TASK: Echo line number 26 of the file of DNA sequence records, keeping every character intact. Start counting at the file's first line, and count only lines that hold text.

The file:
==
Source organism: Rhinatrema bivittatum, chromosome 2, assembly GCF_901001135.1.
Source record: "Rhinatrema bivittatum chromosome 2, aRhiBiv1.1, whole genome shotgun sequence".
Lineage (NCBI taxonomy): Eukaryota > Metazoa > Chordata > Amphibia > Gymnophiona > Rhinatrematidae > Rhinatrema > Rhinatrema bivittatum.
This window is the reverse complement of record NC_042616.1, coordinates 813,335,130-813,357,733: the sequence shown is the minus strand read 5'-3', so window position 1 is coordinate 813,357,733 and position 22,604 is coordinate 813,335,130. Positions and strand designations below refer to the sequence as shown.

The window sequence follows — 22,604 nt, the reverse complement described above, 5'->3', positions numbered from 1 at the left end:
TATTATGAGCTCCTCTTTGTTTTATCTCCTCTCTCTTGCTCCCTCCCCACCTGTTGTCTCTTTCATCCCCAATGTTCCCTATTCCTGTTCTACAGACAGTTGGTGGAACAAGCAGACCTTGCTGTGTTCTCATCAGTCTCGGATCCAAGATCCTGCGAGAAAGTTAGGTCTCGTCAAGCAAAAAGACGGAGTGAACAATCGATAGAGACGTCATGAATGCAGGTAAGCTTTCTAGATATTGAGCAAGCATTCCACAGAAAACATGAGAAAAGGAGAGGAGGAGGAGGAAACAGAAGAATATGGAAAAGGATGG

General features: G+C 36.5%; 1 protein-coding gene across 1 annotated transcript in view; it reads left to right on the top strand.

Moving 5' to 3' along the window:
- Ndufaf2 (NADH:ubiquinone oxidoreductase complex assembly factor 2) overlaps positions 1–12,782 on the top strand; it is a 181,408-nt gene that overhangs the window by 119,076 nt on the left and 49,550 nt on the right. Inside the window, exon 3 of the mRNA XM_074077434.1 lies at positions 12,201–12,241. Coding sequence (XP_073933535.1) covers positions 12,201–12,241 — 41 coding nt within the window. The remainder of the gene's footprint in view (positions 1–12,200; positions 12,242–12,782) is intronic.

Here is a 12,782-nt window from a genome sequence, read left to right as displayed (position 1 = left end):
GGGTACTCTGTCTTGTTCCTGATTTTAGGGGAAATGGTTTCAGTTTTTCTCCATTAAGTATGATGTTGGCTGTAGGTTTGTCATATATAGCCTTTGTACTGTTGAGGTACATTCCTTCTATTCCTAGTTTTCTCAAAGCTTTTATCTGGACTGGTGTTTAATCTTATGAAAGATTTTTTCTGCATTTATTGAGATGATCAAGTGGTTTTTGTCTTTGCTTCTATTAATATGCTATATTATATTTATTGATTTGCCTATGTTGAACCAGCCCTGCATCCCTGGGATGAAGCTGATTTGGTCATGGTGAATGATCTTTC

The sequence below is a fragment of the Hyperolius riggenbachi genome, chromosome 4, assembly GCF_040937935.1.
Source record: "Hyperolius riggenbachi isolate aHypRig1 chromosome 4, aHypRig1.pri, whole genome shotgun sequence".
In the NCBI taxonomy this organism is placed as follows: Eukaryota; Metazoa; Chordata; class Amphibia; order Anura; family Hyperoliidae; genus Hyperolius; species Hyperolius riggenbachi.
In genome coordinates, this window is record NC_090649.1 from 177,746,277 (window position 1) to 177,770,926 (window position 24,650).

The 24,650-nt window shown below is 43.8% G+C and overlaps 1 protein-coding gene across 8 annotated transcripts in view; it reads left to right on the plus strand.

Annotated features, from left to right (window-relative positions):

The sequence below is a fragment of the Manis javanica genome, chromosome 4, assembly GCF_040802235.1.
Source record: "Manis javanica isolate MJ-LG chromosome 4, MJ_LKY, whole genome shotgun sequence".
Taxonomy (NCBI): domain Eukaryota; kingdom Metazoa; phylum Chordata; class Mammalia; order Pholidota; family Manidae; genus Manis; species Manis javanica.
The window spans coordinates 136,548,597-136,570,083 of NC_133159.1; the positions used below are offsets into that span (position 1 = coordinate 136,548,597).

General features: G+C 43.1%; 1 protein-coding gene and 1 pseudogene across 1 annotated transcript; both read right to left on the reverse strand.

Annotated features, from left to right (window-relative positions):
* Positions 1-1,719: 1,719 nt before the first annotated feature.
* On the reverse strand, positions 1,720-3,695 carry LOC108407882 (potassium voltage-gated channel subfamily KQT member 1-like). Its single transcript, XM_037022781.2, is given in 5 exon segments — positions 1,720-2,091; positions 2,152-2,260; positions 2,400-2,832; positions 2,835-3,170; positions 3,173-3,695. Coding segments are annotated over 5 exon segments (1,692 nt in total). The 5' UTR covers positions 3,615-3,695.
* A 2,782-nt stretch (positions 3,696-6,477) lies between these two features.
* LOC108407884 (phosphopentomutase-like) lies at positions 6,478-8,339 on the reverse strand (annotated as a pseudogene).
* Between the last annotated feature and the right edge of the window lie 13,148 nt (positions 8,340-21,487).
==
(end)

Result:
* A 2,782-nt stretch (positions 3,696-6,477) lies between these two features.